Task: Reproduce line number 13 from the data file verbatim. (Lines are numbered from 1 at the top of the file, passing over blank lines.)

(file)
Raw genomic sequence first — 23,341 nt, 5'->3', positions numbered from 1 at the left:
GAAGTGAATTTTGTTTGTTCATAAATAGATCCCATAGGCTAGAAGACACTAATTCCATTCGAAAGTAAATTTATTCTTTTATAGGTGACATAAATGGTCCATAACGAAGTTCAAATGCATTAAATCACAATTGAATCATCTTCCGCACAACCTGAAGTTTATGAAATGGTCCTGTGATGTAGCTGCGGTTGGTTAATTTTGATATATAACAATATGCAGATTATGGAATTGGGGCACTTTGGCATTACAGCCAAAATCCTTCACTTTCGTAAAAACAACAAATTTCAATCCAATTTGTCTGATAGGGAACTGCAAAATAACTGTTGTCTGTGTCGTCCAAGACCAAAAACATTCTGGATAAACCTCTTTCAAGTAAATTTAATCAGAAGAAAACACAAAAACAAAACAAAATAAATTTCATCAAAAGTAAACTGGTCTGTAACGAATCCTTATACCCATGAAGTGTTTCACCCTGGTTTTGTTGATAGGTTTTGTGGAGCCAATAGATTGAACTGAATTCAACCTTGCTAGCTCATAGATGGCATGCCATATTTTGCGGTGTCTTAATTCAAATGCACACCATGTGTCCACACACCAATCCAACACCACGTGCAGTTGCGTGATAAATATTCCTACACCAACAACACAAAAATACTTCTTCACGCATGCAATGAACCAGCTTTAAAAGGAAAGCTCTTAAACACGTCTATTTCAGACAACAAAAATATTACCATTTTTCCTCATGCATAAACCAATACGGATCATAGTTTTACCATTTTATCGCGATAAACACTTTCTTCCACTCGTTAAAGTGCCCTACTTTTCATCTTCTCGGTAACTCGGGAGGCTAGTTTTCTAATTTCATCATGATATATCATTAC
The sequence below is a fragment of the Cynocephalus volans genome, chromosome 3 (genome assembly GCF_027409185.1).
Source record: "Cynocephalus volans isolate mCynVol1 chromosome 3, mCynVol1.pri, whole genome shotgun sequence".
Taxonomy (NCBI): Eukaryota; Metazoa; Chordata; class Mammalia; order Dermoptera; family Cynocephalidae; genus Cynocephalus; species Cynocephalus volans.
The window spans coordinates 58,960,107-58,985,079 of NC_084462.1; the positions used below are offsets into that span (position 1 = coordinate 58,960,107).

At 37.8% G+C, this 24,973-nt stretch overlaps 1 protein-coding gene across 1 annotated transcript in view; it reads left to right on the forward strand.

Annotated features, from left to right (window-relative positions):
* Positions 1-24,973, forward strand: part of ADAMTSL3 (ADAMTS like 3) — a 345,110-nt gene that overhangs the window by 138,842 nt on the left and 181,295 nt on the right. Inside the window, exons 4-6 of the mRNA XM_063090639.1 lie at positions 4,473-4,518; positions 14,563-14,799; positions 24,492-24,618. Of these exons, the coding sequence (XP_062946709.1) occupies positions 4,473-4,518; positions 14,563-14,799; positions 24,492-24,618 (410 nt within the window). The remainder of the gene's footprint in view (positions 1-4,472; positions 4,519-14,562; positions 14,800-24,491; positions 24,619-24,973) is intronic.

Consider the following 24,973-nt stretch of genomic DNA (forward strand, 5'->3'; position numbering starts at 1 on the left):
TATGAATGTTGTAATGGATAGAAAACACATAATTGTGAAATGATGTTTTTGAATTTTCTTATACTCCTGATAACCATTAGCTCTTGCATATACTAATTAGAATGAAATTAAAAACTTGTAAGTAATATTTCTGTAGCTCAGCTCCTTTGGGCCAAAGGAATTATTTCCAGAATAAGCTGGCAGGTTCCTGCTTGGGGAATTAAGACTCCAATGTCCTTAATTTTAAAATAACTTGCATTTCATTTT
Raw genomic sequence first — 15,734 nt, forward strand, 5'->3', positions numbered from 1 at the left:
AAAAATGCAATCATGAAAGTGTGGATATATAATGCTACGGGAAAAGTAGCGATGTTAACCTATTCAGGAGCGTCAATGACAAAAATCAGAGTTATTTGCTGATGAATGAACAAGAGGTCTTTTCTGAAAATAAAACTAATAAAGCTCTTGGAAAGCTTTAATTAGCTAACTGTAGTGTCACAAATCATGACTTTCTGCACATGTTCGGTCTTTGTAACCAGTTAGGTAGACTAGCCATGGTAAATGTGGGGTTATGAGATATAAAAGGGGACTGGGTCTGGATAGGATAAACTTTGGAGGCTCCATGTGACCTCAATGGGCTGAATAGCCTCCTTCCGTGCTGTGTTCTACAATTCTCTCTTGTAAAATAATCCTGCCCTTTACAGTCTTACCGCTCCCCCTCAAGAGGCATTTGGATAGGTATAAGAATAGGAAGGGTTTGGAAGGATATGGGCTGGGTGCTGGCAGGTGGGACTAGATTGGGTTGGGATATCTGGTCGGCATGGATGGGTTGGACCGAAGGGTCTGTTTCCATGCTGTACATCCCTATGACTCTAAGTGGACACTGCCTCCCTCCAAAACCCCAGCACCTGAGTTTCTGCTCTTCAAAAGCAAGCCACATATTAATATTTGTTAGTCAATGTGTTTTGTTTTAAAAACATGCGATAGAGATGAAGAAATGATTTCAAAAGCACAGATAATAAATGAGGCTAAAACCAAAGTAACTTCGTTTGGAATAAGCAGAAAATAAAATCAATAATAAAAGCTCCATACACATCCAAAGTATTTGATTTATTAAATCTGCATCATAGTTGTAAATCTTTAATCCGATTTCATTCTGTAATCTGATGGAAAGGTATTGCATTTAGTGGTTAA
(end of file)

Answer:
AAAAATGCAATCATGAAAGTGTGGATATATAATGCTACGGGAAAAGTAGCGATGTTAACCTATTCAGGAGCGTCAATGACAAAAATCAGAGTTATTTGCTGATGAATGAACAAGAGGTCTTTTCTGAAAATAAAACTAATAAAGCTCTTGGAAAGCTTTAATTAGCTAACTGTAGTGTCACAAATCATGACTTTCTGCACATGTTCGGTCTTTGTAACCAGTTAGGTAGACTAGCCATGGTAAATGTGGGGTTATGAGATATAAAAGGGGACTGGGTCTGGATAGGATAAACTTTGGAGGCTCCATGTGACCTCAATGGGCTGAATAGCCTCCTTCCGTGCTGTGTTCTACAATTCTCTCTTGTAAAATAATCCTGCCCTTTACAGTCTTACCGCTCCCCCTCAAGAGGCATTTGGATAGGTATAAGAATAGGAAGGGTTTGGAAGGATATGGGCTGGGTGCTGGCAGGTGGGACTAGATTGGGTTGGGATATCTGGTCGGCATGGATGGGTTGGACCGAAGGGTCTGTTTCCATGCTGTACATCCCTATGACTCTAAGTGGACACTGCCTCCCTCCAAAACCCCAGCACCTGAGTTTCTGCTCTTCAAAAGCAAGCCACATATTAATATTTGTTAGTCAATGTGTTTTGTTTTAAAAACATGCGATAGAGATGAAGAAATGATTTCAAAAGCACAGATAATAAATGAGGCTAAAACCAAAGTAACTTCGTTTGGAATAAGCAGAAAATAAAATCAATAATAAAAGCTCCATACACATCCAAAGTATTTGATTTATTAAATCTGCATCATAGTTGTAAATCTTTAATCCGATTTCATTCTGTAATCTGATGGAAAGGTATTGCATTTAGTGGTTAA